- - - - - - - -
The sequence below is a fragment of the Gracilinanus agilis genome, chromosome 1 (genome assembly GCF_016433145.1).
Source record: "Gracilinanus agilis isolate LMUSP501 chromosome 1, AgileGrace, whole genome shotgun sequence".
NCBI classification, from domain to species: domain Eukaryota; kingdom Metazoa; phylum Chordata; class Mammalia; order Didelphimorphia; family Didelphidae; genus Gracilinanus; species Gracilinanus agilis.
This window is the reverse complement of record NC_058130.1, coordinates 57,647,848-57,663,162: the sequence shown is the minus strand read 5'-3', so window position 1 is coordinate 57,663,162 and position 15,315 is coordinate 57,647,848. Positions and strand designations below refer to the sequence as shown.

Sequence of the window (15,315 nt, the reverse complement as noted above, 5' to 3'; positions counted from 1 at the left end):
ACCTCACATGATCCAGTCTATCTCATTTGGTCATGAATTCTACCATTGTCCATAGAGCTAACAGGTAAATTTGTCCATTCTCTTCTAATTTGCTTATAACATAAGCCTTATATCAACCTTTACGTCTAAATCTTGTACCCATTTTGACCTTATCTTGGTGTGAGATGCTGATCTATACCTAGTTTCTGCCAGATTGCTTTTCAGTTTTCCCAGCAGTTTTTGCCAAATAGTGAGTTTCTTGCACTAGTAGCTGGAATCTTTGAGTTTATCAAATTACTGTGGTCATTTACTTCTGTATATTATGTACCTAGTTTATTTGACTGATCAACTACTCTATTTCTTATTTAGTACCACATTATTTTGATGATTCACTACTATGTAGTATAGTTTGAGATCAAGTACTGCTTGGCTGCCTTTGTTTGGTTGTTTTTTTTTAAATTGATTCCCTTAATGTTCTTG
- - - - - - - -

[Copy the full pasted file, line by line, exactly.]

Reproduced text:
The sequence below is a fragment of the Gracilinanus agilis genome, chromosome 1 (genome assembly GCF_016433145.1).
Source record: "Gracilinanus agilis isolate LMUSP501 chromosome 1, AgileGrace, whole genome shotgun sequence".
NCBI classification, from domain to species: domain Eukaryota; kingdom Metazoa; phylum Chordata; class Mammalia; order Didelphimorphia; family Didelphidae; genus Gracilinanus; species Gracilinanus agilis.
This window is the reverse complement of record NC_058130.1, coordinates 57,647,848-57,663,162: the sequence shown is the minus strand read 5'-3', so window position 1 is coordinate 57,663,162 and position 15,315 is coordinate 57,647,848. Positions and strand designations below refer to the sequence as shown.

Sequence of the window (15,315 nt, the reverse complement as noted above, 5' to 3'; positions counted from 1 at the left end):
ACCTCACATGATCCAGTCTATCTCATTTGGTCATGAATTCTACCATTGTCCATAGAGCTAACAGGTAAATTTGTCCATTCTCTTCTAATTTGCTTATAACATAAGCCTTATATCAACCTTTACGTCTAAATCTTGTACCCATTTTGACCTTATCTTGGTGTGAGATGCTGATCTATACCTAGTTTCTGCCAGATTGCTTTTCAGTTTTCCCAGCAGTTTTTGCCAAATAGTGAGTTTCTTGCACTAGTAGCTGGAATCTTTGAGTTTATCAAATTACTGTGGTCATTTACTTCTGTATATTATGTACCTAGTTTATTTGACTGATCAACTACTCTATTTCTTATTTAGTACCACATTATTTTGATGATTCACTACTATGTAGTATAGTTTGAGATCAAGTACTGCTTGGCTGCCTTTGTTTGGTTGTTTTTTTTTAAATTGATTCCCTTAATGTTCTTG